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Do we have the right to ignorance?

So, you've just been sequenced.  The test did not figure out why you have chronic hypertension, but it did find a mutation in a gene that may cause your brain to degenerate rapidly in your late 50s.  Didn't see that coming, did you?  Do you wish that no one had told you? 
Recently, the ACMG (a board that release guidelines for clinical sequencing)  suggested that you do not have the right to not know about potentially disease causing mutations in a particular set of genes even if you were not interested in diseases associated with those genes (so called incidental or secondary findings).    This recommendation was controversial, because the genomics/genetics community has generally supported the idea of your right to "not know".
I had a very pleasant lunch last week with one of the authors of the ACMG recommendations and asked him why he thought people didn't have the right to "not know" and he explained his reasoning to me thusly (which I hope I am presenting fully and accurately):
1) In no other field of medicine do they give patients the right to opt-out of the results of testing.  Even in fields where secondary findings are common, for example, imaging, where, for example, you may discover early on-set lung cancer when you were actually just imaging the heart.  Further, it was argued that if the patient didn't want any secondary findings that she could opt out of the test entirely and this was an acceptable way for the patient to control what they learned about their genome.
2) The "secondary finding" gene list only includes genes where it is possible to influence the out-come of the genetic finding (i.e. it does not include genes for which the disease is inevitable and non-treatable).  Thus, by knowing you may actually be able to do something about the genetic defect.
The first point is an argument against "genetic exceptionalism" -- that is, medical genetics is a field of medicine just like every other field of medicine and should be treated as such.  the alternative is that every medical test which is likely to find incidental results (such as imaging) allow people to opt out of those results.  I was told, however, that this alternative was not likely to happen as it would create too much work for the doctor. 
Genome wide sequencing, however, IS different from these other tests in a few important ways:
a) You sequence the whole genome and thus you are much more likely to find something you weren't looking for.  This is roughly equivalent to only being able to get an MRI of your whole body, no matter what organ the MDs thought might be involved.  The only problems with this analogy is that we have approximately a score of organs but ~8,000 genes associated with disease and thus must be much more likely to find a disease causing mutation by accident.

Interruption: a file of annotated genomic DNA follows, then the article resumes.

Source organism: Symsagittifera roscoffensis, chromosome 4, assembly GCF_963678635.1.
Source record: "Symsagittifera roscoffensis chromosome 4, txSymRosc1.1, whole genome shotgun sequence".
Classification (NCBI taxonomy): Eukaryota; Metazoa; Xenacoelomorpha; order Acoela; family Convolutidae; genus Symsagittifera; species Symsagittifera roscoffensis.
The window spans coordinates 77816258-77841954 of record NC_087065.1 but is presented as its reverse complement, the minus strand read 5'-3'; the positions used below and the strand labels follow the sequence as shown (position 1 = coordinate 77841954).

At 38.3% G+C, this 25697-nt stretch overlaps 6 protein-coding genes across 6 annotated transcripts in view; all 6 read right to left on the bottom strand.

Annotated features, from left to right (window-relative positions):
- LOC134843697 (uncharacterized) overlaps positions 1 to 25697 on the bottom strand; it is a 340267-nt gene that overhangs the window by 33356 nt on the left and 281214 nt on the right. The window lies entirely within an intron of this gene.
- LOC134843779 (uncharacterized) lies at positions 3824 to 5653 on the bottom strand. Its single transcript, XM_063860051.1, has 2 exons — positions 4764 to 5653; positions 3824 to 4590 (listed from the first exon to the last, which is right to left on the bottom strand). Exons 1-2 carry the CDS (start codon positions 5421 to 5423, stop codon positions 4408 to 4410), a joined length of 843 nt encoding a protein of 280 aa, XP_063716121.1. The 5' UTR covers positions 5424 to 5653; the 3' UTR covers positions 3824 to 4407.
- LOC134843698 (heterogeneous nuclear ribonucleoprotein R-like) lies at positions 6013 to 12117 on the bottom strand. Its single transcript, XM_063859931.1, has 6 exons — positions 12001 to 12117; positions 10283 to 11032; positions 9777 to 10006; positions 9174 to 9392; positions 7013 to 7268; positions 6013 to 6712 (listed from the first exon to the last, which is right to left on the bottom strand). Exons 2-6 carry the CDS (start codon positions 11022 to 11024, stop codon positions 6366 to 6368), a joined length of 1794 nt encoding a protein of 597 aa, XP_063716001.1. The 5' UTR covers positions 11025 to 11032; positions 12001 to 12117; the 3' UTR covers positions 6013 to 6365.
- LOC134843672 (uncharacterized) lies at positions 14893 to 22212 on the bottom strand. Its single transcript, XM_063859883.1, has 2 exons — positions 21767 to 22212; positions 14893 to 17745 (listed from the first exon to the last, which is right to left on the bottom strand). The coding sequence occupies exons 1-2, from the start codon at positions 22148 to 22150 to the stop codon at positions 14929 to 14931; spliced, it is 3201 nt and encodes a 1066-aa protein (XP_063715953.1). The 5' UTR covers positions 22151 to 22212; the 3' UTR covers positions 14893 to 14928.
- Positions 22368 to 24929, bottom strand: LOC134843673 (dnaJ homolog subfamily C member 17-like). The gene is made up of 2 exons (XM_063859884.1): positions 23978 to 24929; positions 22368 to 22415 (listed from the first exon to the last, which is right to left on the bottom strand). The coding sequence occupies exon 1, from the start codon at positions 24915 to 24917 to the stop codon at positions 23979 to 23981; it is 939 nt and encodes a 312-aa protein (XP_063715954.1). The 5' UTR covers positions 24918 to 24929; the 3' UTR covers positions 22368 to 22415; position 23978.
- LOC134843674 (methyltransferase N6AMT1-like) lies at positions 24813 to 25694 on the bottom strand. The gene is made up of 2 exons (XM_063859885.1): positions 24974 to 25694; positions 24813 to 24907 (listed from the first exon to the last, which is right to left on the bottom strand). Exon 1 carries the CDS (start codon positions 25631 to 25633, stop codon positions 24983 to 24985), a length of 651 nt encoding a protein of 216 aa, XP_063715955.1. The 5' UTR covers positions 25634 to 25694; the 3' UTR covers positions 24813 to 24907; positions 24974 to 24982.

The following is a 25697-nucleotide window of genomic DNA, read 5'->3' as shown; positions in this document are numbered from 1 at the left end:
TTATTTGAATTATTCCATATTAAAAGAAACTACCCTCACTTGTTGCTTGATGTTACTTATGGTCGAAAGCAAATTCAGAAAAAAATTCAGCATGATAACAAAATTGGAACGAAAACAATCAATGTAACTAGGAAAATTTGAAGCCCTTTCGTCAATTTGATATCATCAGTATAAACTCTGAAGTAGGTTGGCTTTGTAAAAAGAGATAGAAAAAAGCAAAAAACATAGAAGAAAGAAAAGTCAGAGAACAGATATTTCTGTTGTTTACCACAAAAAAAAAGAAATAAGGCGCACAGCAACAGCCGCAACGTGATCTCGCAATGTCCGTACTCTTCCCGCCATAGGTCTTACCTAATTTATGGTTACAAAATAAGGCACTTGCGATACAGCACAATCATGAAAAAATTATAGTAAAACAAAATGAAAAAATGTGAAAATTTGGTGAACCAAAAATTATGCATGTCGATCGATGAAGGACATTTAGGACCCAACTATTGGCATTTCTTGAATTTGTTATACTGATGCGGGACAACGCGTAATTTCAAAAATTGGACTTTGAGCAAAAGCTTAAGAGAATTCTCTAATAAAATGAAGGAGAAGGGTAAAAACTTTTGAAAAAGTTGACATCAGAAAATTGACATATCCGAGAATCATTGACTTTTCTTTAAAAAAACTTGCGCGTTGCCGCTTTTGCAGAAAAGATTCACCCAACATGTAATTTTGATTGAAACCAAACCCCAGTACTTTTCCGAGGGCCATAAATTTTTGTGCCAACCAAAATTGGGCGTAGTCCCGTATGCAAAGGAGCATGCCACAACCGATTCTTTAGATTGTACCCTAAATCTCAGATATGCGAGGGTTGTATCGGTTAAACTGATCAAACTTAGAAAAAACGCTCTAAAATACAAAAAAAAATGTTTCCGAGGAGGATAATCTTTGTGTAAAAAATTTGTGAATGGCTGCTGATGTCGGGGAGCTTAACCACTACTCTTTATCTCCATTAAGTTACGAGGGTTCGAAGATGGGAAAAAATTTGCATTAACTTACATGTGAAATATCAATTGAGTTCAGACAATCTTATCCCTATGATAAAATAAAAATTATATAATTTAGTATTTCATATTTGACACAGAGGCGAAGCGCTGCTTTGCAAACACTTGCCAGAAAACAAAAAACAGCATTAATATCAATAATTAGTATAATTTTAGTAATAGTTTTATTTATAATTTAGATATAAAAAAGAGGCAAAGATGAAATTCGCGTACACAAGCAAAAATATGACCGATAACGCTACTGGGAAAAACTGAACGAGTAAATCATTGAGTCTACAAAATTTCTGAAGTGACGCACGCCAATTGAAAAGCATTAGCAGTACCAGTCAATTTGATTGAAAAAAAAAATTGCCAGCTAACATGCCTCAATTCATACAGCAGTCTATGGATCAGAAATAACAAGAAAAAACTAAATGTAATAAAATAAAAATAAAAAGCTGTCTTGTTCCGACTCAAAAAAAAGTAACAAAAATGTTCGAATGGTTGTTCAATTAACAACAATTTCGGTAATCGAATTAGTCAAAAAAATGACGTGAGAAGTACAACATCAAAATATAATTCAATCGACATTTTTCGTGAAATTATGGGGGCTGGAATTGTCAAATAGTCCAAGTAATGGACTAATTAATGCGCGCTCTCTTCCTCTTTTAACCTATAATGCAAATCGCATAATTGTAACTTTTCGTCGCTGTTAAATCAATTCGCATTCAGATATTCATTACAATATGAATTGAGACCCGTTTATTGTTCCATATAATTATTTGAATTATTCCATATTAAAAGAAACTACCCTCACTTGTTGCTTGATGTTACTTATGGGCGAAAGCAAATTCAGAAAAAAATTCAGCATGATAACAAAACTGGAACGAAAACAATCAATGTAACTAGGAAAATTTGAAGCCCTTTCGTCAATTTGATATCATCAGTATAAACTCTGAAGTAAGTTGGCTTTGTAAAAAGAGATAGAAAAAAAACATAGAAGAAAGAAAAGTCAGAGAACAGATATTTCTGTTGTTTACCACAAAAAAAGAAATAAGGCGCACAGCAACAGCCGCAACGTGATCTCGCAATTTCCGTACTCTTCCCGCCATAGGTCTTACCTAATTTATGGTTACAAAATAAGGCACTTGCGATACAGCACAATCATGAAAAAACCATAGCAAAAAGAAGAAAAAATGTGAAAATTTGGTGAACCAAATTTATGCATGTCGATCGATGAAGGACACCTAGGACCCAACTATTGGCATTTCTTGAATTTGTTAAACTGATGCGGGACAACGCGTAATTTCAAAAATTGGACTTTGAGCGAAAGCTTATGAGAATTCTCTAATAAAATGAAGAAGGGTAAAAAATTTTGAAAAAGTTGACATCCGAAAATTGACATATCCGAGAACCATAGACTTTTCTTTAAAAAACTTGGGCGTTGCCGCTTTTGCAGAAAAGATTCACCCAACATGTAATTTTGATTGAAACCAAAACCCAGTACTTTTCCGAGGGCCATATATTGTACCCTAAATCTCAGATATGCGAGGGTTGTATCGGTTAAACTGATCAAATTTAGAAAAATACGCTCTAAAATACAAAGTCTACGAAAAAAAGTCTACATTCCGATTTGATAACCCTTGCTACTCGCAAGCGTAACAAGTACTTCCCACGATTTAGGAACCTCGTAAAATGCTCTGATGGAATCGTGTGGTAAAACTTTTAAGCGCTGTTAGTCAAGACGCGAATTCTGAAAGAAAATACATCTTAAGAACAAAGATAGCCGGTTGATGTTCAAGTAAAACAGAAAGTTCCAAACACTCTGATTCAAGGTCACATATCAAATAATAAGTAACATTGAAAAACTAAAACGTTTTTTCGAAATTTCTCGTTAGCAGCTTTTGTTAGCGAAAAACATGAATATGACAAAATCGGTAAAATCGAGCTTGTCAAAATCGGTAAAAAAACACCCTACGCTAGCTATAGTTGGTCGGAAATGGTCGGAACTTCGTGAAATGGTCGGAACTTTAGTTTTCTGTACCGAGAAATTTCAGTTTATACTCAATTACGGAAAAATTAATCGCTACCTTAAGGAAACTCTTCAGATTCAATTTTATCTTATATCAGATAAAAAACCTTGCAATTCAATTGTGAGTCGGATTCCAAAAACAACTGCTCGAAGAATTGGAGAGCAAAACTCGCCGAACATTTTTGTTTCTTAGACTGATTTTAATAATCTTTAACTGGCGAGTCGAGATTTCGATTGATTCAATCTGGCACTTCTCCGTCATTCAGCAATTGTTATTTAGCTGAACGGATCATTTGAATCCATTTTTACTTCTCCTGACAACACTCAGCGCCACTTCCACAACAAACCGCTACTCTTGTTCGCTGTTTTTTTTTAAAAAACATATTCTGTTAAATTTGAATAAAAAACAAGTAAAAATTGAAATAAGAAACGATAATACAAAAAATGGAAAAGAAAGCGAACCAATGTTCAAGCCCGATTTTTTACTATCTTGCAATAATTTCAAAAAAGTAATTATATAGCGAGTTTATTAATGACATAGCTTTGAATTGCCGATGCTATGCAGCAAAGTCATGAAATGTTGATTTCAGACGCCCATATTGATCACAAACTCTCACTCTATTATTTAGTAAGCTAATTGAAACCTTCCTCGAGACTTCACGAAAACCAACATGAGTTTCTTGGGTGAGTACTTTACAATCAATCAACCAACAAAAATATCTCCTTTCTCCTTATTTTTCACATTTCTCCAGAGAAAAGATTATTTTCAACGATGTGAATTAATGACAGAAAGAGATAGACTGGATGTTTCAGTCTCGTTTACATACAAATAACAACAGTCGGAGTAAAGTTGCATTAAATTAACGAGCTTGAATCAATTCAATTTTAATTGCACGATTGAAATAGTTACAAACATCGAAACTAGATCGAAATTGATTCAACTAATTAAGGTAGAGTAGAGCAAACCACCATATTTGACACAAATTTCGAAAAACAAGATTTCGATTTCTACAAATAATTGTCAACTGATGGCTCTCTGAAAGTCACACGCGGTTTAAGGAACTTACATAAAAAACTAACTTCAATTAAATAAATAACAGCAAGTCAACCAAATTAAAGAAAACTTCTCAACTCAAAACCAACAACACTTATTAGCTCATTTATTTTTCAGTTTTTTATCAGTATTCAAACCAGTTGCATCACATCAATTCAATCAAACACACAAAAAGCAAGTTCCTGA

b) When you get sequenced you're also sequencing everyone who is related to you.  IF you have your child sequenced, you are sequencing yourself, your spouse, your parents, your siblings and any other children you might have.  When you are given incidental findings about yourself, you're potentially delivering those same results to your family.  Whether they wanted to know or not, they, too are being tested.
c) In genetics, we are much worse at knowing whether a particular genetic observation is necessarily indicative of disease than we are in other fields.  In particular, it is not always possible to know whether a mutation in a gene can lead to disease, and even if it can, whether it will in a particular case.  many mutations (if we know at all) only have an associated increase in risk for a particular disease and in no way guarantee that you will get ill.  This is markedly different from incidentally observing an early (potentially cancerous) lesion in that the disease is already manifest, there are further tests that can be performed on the lesion to ensure it is diseased tissue, and treatment is readily available (and indeed, ideally started) for the cancerous lesion.

It is this last point that seems critical to me: if there is little that can be done to help the genetic problem or little that we can know with certainty, then it's not clear that the information has much value to the patient other than "for it's own sake".  Thus, if the patient doesn't want to know this information, it will do more harm than good, and fundamentally, the practice of medicine must be to maximize benefit and minimize harm for the patient.

Matthew Bainbridge's picture
About the author

Matthew Bainbridge is President and CEO of Codified Genomics, analyst, and sometimes scientist